While I have your ear–are you aware of any long term studies comparing chelated vs. non chelated kids? Especially for the various very nonstandard chekation methods used by the alternative medical community on autistic kids? I’m fairly certain they don’t exist.

    So, if you want to claim “do no harm”, perhaps your organization could stop promoting therapies which are unproven to “do no harm”, eh?

  35. nt4i April 27, 2009 at 09:52 #

    “How likely is it that chickenpox will kill your child?”

    Why is it that anti-vaxxers can’t see past death when it comes to effects of disease, but quite happily list anything and everything as side-effects of vaccines with no evidence whatsoever?

    Chickenpox is highly unlikely to have a long term impact on my toddler for example. But as a carrier she will expose me and any much younger siblings to the virus.
    From wikipedia
    “If infection occurs during the first 28 weeks of gestation, this can lead to fetal varicella syndrome. Effects on the fetus can range in severity from underdeveloped toes and fingers to severe anal and bladder malformation. Possible problems include:
    encephalitis, microcephaly, hydrocephaly, aplasia of brain
    Damage to the eye, Other neurological disorder: Damage to body:
    Skin disorders: (cicatricial) skin lesions, hypopigmentation

    Infection late in gestation or immediately following birth is referred to as neonatal varicella.”

    So actually I’m not concerned about my child catching chicken pox – but if the vaccination was on the UK schedule I would happily have her vaccinated to reduce the chances of her carrying it to higher risk individuals.

    Before you ask – I’ve had chicken pox, There’s a good chance I am immune, but I might not be and any newborn child deserves some degree of protection.

  36. me.yahoo.com/a/TuRz.joYnfzpKUWMPSYwTtN6HTLFunmLzPblUMkn April 27, 2009 at 12:37 #

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    Congenital Varicella Syndrome is an extremely rare disorder. It would probably be a better idea to invest the money for the varicella immunisation programme in public health measures for cost-effectiveness.

  37. Roger April 28, 2009 at 03:43 #

    You forgot shingles.Many people with either mitochondrial disease,or who have immune problems, who have had varicella,as children.start to get shingles in their twenties,and have it every few years for the rest of their lives.Another good reason for vaccination.

  38. me.yahoo.com/a/TuRz.joYnfzpKUWMPSYwTtN6HTLFunmLzPblUMkn April 28, 2009 at 16:54 #

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    It is interesting to watch the immunisation industry in full swing for profits in collusion with the media in order to off-load their stocks of the anti-flu drug Tamiflu. Check out the newspaper headlines inducing fear in the general population re. swine fever. This is one of the reasons why the general population are wary of immunisations, the drug industry and the media.No wonder there is an anti-immunisation movement with such irresponsibility. It is their own fault.

  39. dedj April 28, 2009 at 17:13 #

    No man is responsible for another mans’ delusions.

    As a side note, I’ve yet to meet a case of shingles in any person who either wasn’t:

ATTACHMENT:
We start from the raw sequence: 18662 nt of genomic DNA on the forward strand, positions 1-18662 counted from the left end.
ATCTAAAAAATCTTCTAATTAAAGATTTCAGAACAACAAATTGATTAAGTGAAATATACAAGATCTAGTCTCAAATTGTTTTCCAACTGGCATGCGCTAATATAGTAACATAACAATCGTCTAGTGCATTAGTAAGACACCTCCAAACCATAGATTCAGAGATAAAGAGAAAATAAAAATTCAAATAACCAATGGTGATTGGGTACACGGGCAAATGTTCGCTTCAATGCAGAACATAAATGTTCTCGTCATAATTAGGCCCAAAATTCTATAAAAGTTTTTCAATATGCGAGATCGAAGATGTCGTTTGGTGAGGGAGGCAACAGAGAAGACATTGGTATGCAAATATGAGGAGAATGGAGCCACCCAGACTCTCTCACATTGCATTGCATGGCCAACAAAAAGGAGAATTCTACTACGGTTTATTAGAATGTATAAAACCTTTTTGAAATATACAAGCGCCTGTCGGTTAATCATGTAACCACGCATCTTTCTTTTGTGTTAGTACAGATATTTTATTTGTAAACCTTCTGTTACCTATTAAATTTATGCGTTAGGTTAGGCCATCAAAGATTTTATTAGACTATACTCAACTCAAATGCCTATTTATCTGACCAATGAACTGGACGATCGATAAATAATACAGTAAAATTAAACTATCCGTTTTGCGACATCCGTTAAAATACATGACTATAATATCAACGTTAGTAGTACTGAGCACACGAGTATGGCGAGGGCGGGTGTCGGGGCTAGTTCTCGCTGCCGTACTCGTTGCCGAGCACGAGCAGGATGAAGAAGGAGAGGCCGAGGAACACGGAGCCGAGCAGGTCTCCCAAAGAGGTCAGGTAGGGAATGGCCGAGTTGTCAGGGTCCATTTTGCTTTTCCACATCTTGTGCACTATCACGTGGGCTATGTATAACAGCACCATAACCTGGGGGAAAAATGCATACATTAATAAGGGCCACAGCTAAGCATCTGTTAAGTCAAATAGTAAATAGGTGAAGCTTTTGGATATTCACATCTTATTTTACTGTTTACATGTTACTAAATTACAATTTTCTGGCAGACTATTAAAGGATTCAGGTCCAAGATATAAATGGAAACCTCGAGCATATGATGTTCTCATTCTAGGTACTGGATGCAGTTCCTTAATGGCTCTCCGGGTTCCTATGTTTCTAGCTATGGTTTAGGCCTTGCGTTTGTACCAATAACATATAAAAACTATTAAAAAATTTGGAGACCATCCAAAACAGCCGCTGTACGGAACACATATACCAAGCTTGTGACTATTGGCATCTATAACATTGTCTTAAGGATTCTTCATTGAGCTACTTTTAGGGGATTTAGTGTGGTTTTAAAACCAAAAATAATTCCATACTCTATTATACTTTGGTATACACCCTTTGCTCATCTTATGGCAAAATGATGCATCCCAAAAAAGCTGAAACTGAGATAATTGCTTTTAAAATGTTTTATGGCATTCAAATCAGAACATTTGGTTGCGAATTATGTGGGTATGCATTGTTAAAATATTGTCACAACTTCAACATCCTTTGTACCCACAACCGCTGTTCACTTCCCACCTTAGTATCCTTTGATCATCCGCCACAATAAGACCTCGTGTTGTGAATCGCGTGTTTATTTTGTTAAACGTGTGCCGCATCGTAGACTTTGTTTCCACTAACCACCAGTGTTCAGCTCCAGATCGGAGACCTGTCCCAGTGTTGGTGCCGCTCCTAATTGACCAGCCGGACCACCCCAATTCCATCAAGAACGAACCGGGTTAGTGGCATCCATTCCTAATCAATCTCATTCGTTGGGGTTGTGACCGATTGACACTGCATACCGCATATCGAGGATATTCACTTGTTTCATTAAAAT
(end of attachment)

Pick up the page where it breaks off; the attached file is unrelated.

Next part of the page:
born before vaccines were introduced
    born with an immunological problem
    younger but unvaccinated

    working with older persons has allowed me to encounter chronic and lifelong conditions (that they have had since mid or late adult hood, or even childhood) that are simply unheard of in people of the equivilant age today.

    P.S. CVS is only rare becuase exposure to varicella is rarer today, much less so during pregnancy. When it does affect pregnancy, it is non-rare at around 2% incidence.

  40. me.yahoo.com/a/TuRz.joYnfzpKUWMPSYwTtN6HTLFunmLzPblUMkn April 28, 2009 at 19:46 #

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    Delusional means false belief. Why not read the papers or watch the TV inducing fear in the general population before writing your abuse.

    Why do you think healthy people are now buying Tamiflu privately and inappropriately?

    Has the incidence of CVS changed since chickenpox immunisations were introduced? Unlikely since most mothers had chickenpox as children in the past. CVS is still as rare as hen`s teeth and you are catastrophising for the sake of an argument.

    Excluding the consequences of measles,polio,whooping cough, diphtheria, tetanus and the different types of meningitis what are these “chronic and lifelong conditions”?

    Is national immunisation against mumps, rubella in the very young, chickenpox, hepatitis B (except in at-risk groups), rotavirus and more to come really cost-effective or more about profit for drug companies?

    I dont know the financial figures but perhaps the money could be better spent on other public health measures more effectively.

  41. dedj April 28, 2009 at 20:18 #

    Actually delusional mean a false, irrational, non-culturally acquired and unshakable belief.

    Again, if the media is promoting shite, that is the responsibility of the media.

    “Excluding the consequences of measles,polio,whooping cough, diphtheria, tetanus and the different types of meningitis what are these “chronic and lifelong conditions”

    Nice trick, but you don’t get to pre-exclude the answers to your question and then ask the question. You cannot fail to be aware that previously non-rare conditions can and do have lifelong effects, including repeat infections, chronic pain, growth disturbance, loss of sensation, and other complications.